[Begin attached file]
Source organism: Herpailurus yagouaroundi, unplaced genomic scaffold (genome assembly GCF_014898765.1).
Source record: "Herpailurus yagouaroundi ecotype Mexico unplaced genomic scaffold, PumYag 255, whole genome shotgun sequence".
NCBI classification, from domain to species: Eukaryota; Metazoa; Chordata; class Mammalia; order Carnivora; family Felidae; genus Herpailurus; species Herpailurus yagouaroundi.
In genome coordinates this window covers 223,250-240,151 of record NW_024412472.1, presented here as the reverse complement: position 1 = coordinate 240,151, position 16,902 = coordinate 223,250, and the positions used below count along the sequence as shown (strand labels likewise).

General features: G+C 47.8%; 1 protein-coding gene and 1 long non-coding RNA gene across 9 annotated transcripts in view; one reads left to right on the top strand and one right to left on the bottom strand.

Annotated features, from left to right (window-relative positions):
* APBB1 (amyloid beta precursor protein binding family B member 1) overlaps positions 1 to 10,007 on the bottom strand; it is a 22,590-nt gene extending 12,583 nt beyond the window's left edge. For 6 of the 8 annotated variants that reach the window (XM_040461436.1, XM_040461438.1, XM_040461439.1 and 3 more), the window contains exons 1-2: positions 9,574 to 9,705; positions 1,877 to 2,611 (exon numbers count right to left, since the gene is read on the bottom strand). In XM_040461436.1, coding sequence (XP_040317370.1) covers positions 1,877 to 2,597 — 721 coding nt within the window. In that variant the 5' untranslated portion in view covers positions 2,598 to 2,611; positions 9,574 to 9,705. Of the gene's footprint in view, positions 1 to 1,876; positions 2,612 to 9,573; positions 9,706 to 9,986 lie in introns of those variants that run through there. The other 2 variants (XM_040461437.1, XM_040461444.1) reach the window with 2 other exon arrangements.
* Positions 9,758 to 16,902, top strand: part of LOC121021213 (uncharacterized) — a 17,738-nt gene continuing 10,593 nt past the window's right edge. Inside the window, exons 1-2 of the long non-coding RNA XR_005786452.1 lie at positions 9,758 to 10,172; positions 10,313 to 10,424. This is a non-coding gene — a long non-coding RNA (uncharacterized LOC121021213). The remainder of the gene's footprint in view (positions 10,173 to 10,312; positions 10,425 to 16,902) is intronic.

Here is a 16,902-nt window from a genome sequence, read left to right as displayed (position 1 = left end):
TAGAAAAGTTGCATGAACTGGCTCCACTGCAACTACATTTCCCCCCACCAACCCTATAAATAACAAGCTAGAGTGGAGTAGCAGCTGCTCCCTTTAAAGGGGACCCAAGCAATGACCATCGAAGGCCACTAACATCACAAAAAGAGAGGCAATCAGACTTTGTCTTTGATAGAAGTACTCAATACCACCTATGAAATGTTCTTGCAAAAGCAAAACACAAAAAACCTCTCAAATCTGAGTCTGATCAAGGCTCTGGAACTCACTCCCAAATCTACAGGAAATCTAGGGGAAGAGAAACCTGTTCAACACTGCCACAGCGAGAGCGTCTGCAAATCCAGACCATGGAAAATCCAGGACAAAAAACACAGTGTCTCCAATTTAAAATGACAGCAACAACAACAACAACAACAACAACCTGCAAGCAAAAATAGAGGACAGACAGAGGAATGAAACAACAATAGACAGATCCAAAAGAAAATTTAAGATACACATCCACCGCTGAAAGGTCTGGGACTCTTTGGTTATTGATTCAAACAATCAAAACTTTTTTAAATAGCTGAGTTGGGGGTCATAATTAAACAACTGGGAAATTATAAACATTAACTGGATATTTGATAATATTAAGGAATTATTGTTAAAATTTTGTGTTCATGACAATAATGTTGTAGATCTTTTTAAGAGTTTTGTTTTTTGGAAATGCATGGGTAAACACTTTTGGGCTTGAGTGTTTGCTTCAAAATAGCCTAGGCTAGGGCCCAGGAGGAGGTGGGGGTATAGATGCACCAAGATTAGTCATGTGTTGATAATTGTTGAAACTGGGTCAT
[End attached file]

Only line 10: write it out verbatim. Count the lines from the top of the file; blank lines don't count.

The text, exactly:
TAGAAAAGTTGCATGAACTGGCTCCACTGCAACTACATTTCCCCCCACCAACCCTATAAATAACAAGCTAGAGTGGAGTAGCAGCTGCTCCCTTTAAAGGGGACCCAAGCAATGACCATCGAAGGCCACTAACATCACAAAAAGAGAGGCAATCAGACTTTGTCTTTGATAGAAGTACTCAATACCACCTATGAAATGTTCTTGCAAAAGCAAAACACAAAAAACCTCTCAAATCTGAGTCTGATCAAGGCTCTGGAACTCACTCCCAAATCTACAGGAAATCTAGGGGAAGAGAAACCTGTTCAACACTGCCACAGCGAGAGCGTCTGCAAATCCAGACCATGGAAAATCCAGGACAAAAAACACAGTGTCTCCAATTTAAAATGACAGCAACAACAACAACAACAACAACAACCTGCAAGCAAAAATAGAGGACAGACAGAGGAATGAAACAACAATAGACAGATCCAAAAGAAAATTTAAGATACACATCCACCGCTGAAAGGTCTGGGACTCTTTGGTTATTGATTCAAACAATCAAAACTTTTTTAAATAGCTGAGTTGGGGGTCATAATTAAACAACTGGGAAATTATAAACATTAACTGGATATTTGATAATATTAAGGAATTATTGTTAAAATTTTGTGTTCATGACAATAATGTTGTAGATCTTTTTAAGAGTTTTGTTTTTTGGAAATGCATGGGTAAACACTTTTGGGCTTGAGTGTTTGCTTCAAAATAGCCTAGGCTAGGGCCCAGGAGGAGGTGGGGGTATAGATGCACCAAGATTAGTCATGTGTTGATAATTGTTGAAACTGGGTCAT